As Russian authorities searched Saturday for remnants of the space object that startled residents of the southern Ural Mountain region a day earlier, scientists called its shock wave a loud warning that they hoped would inspire action to prevent potential catastrophes.
“When a small piece of rock would fall on the Earth 100 years ago, it could have caused minimal damage and would have stayed largely undetected, but Friday’s accident fully demonstrated how vulnerable the technological civilization of today has become,” Vladimir Lipunov, head of the Space Monitoring Laboratory with Moscow State University, said in an interview.
“It is high time Russia should start heavily investing in building an advanced space danger monitoring and warning system, and above that, a system capable of destroying such super bombs falling on us from the skies,” he added.
The scientist’s remarks echoed concern displayed by government officials. “Today neither Russia nor the United States is capable of shooting down objects from outer space,” tweeted Dmitry Rogozin, vice premier in charge of the nation’s defense industry.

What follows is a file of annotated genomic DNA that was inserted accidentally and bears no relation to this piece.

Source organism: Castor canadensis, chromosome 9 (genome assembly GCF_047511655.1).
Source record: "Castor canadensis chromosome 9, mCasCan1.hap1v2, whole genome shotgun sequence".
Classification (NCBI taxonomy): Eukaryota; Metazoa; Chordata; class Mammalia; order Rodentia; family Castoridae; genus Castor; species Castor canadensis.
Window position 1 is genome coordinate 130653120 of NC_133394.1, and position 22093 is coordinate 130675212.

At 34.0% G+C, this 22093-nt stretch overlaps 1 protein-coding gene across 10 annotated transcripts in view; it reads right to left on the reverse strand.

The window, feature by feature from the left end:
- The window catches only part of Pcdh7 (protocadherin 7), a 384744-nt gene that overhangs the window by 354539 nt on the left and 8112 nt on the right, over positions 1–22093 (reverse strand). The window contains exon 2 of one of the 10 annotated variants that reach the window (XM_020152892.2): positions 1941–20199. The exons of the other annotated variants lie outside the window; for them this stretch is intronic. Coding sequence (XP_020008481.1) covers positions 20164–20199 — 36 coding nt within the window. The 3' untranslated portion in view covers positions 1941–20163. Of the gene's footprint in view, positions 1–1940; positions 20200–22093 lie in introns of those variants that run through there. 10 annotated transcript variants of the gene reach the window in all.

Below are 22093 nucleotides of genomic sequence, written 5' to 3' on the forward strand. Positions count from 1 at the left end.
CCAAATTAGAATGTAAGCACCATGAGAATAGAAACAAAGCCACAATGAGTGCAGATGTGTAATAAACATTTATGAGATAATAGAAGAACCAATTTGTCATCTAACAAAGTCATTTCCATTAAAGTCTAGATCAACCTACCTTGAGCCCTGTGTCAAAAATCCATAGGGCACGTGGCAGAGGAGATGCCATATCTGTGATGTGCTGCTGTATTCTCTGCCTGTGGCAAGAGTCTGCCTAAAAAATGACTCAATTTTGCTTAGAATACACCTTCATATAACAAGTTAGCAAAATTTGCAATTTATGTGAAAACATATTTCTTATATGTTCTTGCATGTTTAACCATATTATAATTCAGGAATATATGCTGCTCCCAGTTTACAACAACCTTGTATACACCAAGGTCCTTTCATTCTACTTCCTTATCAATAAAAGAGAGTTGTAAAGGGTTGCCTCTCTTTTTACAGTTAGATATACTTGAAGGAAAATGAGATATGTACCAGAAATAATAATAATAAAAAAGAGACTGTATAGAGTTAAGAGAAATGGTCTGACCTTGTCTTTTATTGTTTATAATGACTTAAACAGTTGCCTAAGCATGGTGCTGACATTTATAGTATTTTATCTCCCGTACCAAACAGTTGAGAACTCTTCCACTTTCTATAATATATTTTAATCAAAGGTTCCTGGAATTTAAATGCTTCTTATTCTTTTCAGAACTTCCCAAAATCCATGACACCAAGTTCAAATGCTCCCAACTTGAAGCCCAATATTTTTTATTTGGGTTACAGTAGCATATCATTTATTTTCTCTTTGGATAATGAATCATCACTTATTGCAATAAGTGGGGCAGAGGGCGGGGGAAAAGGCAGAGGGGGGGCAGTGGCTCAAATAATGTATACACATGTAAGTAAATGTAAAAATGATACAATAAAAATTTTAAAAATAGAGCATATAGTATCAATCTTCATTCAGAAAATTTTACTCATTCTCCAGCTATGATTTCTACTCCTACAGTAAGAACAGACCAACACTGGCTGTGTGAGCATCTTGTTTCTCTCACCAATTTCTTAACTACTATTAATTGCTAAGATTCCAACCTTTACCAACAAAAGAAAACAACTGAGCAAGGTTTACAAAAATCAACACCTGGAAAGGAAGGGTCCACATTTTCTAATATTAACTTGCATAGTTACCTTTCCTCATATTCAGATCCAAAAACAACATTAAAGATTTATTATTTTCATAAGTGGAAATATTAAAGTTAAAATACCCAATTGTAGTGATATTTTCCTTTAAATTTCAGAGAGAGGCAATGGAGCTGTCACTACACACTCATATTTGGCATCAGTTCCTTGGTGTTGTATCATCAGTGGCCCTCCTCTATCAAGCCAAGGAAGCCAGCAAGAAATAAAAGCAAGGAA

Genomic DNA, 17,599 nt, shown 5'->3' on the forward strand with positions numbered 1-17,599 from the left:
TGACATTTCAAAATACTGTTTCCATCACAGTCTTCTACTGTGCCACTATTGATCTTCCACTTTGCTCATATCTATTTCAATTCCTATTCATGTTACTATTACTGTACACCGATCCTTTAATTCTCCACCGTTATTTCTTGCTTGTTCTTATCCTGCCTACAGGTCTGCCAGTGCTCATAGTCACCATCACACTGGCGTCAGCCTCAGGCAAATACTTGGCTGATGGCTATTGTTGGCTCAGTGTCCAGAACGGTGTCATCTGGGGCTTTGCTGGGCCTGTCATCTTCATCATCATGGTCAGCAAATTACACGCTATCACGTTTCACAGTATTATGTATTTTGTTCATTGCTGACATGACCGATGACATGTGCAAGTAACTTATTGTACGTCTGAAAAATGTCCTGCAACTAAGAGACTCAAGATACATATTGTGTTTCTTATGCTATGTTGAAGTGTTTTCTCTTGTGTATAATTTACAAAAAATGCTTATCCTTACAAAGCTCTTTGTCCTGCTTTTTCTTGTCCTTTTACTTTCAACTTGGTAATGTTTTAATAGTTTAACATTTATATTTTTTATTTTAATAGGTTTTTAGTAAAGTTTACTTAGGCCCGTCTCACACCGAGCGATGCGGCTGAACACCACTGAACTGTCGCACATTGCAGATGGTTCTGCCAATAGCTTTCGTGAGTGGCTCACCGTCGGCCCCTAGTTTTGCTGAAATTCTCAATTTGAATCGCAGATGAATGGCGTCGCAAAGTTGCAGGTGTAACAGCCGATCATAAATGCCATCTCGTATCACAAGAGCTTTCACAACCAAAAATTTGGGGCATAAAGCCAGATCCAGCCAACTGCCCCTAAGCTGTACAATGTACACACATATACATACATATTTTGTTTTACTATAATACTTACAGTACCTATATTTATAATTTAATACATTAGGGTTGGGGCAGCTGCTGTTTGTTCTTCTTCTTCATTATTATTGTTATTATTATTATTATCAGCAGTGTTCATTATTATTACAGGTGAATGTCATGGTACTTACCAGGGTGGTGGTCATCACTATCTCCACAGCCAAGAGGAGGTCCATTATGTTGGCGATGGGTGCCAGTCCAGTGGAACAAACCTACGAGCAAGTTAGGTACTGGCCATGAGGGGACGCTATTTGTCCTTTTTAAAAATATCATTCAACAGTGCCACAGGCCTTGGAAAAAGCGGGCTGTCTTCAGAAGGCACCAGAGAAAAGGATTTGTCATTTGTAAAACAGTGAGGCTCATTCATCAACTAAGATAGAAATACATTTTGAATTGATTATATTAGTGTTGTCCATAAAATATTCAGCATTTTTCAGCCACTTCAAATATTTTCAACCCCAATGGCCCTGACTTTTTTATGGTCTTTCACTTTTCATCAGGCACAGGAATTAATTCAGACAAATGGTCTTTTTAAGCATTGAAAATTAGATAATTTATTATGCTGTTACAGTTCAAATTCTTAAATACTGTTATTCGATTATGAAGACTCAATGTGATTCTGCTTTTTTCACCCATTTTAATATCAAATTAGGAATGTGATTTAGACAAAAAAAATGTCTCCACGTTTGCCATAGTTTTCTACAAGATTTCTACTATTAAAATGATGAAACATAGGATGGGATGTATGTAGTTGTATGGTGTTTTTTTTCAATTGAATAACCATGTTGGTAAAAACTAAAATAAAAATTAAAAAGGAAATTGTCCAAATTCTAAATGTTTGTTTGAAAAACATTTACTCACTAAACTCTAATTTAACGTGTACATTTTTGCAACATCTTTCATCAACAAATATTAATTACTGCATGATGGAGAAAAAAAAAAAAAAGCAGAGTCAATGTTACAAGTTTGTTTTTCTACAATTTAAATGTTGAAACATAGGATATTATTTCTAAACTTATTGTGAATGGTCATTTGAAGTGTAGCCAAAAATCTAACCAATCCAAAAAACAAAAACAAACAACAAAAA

What NASA described as a “tiny asteroid” wreaked havoc in the densely populated and highly industrialized Chelyabinsk region early Friday, its shock wave resulting in injuries to more than 1,100 people and costing millions of dollars in damage to buildings and disrupted phone and Internet communications.
The massive sonic boom damaged 3,000 houses, 34 hospitals and clinics, and 360 schools, as well as several businesses, officials said. At least three hockey games were canceled because of damage to the local rink.
Regional Gov. Mikhail Yurevich told reporters Saturday that damage exceeded $33 million but that 30 percent of the windows broken by the shock wave had already been replaced. About 20,000 municipal employees, emergency workers and volunteers worked round the clock to fix the windows in a region where the overnight temperature fell to minus-4 degrees Fahrenheit.
Police have collected several small pieces of a black rock-like substance believed to be from the space object that broke apart as it exploded over the area, Interfax reported. Divers finished their initial inspection of Chebarkul Lake, about 40 miles west of Chelyabinsk, but found no traces of the object, a big chunk of which was believed to have fallen into the lake, breaking the thick ice.
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